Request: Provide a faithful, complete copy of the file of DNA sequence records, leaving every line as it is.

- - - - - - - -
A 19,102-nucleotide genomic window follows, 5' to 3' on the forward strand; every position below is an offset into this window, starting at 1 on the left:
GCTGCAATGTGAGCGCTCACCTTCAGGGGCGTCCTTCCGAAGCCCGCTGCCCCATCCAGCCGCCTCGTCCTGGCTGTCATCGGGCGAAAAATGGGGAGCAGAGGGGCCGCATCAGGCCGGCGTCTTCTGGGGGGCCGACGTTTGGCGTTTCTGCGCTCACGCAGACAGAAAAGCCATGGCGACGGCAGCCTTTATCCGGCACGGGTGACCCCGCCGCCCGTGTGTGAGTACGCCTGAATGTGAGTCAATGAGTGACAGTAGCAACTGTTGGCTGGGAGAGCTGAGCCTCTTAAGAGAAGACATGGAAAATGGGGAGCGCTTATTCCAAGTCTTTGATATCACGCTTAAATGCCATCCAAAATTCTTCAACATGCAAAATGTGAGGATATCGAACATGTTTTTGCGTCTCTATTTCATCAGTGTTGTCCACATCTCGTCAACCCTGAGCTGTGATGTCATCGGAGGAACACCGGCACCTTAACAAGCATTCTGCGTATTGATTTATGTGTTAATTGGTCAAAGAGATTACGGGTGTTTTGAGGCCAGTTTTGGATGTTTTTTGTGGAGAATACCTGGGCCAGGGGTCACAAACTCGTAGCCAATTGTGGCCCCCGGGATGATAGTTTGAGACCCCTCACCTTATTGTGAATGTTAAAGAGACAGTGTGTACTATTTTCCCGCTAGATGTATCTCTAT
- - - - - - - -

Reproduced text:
A 19,102-nucleotide genomic window follows, 5' to 3' on the forward strand; every position below is an offset into this window, starting at 1 on the left:
GCTGCAATGTGAGCGCTCACCTTCAGGGGCGTCCTTCCGAAGCCCGCTGCCCCATCCAGCCGCCTCGTCCTGGCTGTCATCGGGCGAAAAATGGGGAGCAGAGGGGCCGCATCAGGCCGGCGTCTTCTGGGGGGCCGACGTTTGGCGTTTCTGCGCTCACGCAGACAGAAAAGCCATGGCGACGGCAGCCTTTATCCGGCACGGGTGACCCCGCCGCCCGTGTGTGAGTACGCCTGAATGTGAGTCAATGAGTGACAGTAGCAACTGTTGGCTGGGAGAGCTGAGCCTCTTAAGAGAAGACATGGAAAATGGGGAGCGCTTATTCCAAGTCTTTGATATCACGCTTAAATGCCATCCAAAATTCTTCAACATGCAAAATGTGAGGATATCGAACATGTTTTTGCGTCTCTATTTCATCAGTGTTGTCCACATCTCGTCAACCCTGAGCTGTGATGTCATCGGAGGAACACCGGCACCTTAACAAGCATTCTGCGTATTGATTTATGTGTTAATTGGTCAAAGAGATTACGGGTGTTTTGAGGCCAGTTTTGGATGTTTTTTGTGGAGAATACCTGGGCCAGGGGTCACAAACTCGTAGCCAATTGTGGCCCCCGGGATGATAGTTTGAGACCCCTCACCTTATTGTGAATGTTAAAGAGACAGTGTGTACTATTTTCCCGCTAGATGTATCTCTAT